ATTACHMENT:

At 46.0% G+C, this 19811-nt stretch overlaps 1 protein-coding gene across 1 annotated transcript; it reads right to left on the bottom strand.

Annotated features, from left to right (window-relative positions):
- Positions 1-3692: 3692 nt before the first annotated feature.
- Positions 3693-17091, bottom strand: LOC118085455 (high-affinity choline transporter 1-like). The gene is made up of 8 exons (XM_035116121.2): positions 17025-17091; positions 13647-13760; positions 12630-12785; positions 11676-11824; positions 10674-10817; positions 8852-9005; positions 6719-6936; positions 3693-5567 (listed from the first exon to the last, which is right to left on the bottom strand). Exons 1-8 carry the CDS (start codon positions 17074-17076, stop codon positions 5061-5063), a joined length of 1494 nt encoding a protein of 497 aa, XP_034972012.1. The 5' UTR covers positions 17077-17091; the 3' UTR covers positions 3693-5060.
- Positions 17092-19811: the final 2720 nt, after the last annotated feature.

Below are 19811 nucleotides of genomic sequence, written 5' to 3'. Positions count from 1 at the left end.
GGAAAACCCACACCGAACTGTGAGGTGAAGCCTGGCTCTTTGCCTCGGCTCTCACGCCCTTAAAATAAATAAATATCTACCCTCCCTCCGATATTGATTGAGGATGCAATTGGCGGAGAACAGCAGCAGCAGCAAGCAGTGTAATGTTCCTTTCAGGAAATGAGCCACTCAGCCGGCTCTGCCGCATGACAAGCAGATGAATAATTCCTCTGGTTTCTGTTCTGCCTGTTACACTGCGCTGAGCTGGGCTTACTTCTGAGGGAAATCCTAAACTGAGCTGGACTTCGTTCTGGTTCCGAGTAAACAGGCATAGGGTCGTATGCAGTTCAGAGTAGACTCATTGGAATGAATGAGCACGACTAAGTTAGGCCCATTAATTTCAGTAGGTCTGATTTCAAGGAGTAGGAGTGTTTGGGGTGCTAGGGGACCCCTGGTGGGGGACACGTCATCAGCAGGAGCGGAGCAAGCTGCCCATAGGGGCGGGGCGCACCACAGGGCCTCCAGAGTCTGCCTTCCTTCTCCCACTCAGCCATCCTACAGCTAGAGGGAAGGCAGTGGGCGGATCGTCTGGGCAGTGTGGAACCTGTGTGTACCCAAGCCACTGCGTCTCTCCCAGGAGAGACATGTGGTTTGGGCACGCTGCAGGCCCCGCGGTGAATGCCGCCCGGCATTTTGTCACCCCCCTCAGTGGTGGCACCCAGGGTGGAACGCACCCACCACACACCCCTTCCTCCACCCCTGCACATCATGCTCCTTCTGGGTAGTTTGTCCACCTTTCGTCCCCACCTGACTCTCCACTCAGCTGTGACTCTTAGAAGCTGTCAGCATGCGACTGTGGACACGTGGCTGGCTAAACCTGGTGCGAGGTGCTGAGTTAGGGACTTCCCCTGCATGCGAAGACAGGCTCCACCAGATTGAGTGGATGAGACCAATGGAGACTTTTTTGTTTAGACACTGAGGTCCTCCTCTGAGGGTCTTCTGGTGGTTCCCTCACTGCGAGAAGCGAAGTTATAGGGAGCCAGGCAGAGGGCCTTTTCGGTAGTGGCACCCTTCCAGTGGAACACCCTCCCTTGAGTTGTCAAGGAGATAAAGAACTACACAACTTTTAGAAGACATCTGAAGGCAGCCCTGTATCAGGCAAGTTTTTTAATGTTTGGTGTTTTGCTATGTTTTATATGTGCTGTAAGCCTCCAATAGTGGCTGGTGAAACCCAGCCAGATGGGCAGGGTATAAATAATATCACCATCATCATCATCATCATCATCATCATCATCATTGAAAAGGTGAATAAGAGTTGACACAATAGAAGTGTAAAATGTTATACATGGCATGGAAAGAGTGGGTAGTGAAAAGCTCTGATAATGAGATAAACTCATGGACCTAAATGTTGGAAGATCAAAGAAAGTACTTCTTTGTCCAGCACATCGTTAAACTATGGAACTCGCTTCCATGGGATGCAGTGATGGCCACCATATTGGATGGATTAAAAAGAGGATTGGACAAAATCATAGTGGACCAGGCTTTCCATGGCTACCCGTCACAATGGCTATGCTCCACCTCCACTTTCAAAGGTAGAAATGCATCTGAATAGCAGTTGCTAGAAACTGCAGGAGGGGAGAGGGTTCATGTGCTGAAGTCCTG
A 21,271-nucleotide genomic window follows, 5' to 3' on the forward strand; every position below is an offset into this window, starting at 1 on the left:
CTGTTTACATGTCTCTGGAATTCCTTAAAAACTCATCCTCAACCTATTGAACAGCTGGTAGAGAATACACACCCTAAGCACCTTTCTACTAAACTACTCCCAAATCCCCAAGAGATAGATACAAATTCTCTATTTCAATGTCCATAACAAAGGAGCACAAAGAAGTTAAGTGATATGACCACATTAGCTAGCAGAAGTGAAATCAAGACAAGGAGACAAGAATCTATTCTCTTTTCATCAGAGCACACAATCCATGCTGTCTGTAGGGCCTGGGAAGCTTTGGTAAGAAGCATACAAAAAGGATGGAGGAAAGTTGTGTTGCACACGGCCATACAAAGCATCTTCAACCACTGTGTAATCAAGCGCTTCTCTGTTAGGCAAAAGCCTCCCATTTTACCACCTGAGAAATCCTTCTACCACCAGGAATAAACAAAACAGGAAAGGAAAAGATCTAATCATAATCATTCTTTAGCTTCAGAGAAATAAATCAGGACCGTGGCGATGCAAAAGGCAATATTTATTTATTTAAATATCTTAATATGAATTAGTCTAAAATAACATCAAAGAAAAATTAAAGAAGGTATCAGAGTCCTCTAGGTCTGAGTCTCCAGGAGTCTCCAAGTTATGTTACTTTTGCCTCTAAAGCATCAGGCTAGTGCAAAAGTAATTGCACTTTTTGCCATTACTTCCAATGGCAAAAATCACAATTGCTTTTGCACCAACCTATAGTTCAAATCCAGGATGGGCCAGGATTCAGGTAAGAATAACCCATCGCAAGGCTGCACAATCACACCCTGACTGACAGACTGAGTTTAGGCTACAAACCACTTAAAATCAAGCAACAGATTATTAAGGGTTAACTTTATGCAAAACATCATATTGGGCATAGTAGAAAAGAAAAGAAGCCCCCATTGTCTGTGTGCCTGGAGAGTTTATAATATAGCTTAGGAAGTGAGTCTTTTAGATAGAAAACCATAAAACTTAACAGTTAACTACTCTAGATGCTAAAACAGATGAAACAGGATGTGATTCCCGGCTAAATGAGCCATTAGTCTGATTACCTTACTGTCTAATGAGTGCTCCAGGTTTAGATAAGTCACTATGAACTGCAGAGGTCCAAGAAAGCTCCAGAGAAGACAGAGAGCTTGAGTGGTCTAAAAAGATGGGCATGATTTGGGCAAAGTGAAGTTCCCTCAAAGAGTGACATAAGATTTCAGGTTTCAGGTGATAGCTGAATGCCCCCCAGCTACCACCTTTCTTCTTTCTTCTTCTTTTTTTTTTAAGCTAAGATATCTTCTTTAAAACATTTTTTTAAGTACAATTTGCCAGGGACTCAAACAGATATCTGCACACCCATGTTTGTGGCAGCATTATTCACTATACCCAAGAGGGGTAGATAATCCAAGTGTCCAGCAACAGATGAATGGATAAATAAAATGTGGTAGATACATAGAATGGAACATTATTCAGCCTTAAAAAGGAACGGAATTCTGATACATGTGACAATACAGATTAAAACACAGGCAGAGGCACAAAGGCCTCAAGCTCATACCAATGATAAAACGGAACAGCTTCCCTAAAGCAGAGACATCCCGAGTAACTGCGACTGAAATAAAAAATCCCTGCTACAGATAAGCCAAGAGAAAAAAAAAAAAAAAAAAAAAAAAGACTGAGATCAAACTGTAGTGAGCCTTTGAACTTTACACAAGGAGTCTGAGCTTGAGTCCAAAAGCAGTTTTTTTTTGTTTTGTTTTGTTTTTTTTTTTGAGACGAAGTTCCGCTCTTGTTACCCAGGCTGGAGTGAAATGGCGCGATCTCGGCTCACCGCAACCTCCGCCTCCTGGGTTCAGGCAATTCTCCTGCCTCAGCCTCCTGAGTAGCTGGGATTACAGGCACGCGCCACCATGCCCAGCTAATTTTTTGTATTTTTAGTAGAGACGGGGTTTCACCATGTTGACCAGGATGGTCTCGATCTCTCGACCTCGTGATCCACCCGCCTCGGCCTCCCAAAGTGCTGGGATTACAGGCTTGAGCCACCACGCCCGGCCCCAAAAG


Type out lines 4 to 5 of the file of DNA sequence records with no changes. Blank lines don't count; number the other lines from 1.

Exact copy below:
- Positions 3693-17091, bottom strand: LOC118085455 (high-affinity choline transporter 1-like). The gene is made up of 8 exons (XM_035116121.2): positions 17025-17091; positions 13647-13760; positions 12630-12785; positions 11676-11824; positions 10674-10817; positions 8852-9005; positions 6719-6936; positions 3693-5567 (listed from the first exon to the last, which is right to left on the bottom strand). Exons 1-8 carry the CDS (start codon positions 17074-17076, stop codon positions 5061-5063), a joined length of 1494 nt encoding a protein of 497 aa, XP_034972012.1. The 5' UTR covers positions 17077-17091; the 3' UTR covers positions 3693-5060.
- Positions 17092-19811: the final 2720 nt, after the last annotated feature.